The Wizard of Oz is a beautiful, lighthearted, and fresh RPG for the DS--and it's a game that I believe both RPG newbies and veterans can enjoy. The game starts much like the original book/movie. Dorothy and Toto have been sucked up into a tornado and dumped in a new land. They travel the Yellow Brick Road, picking up the Strawman, the Cowardly Lion, and the Tin Man along the way, as they travel toward Oz. Once they get to Oz, the premise diverges from the original tale, as Dorothy and the gang are entreated to travel the land and gather all of the magical eggs in various witches' kingdoms, so that Oz can be the ruler of the kingdom. And so a series of quests begins and the real story of this game begins to unfold...
The gameplay in Oz is quite straightforward overall. You use a trackball system on the touchscreen to control Dorothy as she makes her way down various paths. You can control her speed and direction, just in case you want to avoid a particular enemy at a particular time, and being able to affect her speed is important for making necessary backtracking quick and painless. As Dorothy and the gang travel down these paths, they'll encounter many enemies, which you will need to battle to proceed and to level up your team. You use the touch screen to interact with objects, select battle commands, and even teach Toto a few new tricks. The entire game is touchscreen controlled, which makes for a smooth and seamless experience. It feels very natural, once you get used to it.
The battle system is simple but works well. Certain characters have certain affinities, so they do better battling certain types of enemies. For instance, Dorothy is best against ghosts, Strawman is best against aquatic enemies, the Lion is best against shell-based enemies, and the Tin Man is best against plant-based enemies. The game also uses a ratio system, so that the more powerful a character, the fewer times they can be used in battle per turn. It makes a lot of sense and makes battles more interesting--which is good, since you'll have many, many short battles and some lengthier boss battles throughout this game.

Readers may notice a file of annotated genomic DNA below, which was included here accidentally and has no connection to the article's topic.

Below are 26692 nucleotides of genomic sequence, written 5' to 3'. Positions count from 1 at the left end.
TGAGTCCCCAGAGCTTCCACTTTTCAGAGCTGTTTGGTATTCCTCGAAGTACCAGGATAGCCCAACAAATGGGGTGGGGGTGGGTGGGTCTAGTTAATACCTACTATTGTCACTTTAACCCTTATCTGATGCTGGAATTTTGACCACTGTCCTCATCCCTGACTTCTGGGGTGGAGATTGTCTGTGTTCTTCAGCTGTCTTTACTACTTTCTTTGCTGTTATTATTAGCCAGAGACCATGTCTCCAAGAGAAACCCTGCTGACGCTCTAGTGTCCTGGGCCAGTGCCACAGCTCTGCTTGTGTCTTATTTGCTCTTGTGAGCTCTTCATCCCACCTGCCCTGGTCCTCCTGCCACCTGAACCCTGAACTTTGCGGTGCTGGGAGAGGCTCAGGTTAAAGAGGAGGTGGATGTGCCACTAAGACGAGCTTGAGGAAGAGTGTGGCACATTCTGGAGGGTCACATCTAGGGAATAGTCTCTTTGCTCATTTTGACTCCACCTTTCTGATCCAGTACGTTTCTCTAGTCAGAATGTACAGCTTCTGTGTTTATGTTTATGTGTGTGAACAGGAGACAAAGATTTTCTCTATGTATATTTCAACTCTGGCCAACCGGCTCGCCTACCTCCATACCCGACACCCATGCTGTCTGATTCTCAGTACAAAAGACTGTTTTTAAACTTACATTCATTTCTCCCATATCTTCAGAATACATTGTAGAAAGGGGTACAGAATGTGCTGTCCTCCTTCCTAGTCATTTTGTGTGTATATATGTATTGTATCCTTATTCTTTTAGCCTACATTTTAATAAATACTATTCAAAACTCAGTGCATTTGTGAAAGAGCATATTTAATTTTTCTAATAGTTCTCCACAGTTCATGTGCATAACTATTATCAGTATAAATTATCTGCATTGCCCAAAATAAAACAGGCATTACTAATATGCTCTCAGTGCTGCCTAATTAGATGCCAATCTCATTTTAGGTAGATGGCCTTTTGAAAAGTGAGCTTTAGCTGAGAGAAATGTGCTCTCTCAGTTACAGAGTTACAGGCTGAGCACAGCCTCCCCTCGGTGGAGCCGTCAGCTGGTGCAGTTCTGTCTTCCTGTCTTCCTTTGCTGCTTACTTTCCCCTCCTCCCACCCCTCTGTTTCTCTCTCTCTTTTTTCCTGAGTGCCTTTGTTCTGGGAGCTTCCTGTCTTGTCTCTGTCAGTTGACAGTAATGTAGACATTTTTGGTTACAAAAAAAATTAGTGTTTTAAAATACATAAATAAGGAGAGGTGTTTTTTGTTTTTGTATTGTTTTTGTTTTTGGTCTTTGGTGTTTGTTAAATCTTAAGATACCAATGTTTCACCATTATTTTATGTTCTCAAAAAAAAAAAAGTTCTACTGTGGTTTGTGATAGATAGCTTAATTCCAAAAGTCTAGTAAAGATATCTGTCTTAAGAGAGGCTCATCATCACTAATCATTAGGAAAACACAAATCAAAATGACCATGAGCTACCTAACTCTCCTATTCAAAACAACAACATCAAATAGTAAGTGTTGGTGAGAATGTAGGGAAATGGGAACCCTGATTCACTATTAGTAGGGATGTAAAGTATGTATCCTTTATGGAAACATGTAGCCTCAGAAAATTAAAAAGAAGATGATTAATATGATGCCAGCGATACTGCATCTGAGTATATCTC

The most complex part of the game is navigational, as there are many paths to take (and you'll want to keep track of which paths you've taken and what's there). The game provides signposts, which you can mark with your own system of symbols using icons that are provided (whatever makes sense to you), so that you can keep track of such things, but I wound up making a few maps/notes on my own as well. You'll often encounter gates or obstructions that can only be cleared through the use of various switches, and most of these switches can be triggered only with the appropriate elemental (little spirits of fire, earth, water, and wind that you'll pick up along the way). You'll sometimes have to do some backtracking to open gates after you've gotten the appropriate elemental. But again, because you can move quickly, as long as you keep track of where you're going, backtracking is relatively painless--and often quite fun, actually.
Finally, as I mentioned in the first paragraph, this game is beautiful. The environments are vibrant and lush, and all of the characters and enemies are colorful as well. This is probably the most graphically gorgeous DS game I've ever played. The soundtrack is very fitting as well, and it's not annoying, which is important since you'll be hearing a lot of it. I easily sank 20-25 hours into it before beating the game, and this one's a keeper as I expect to come back to it and tie up a few loose ends.
Overall, this is a fun RPG that is accessible to beginners but also interesting enough for experienced gamers.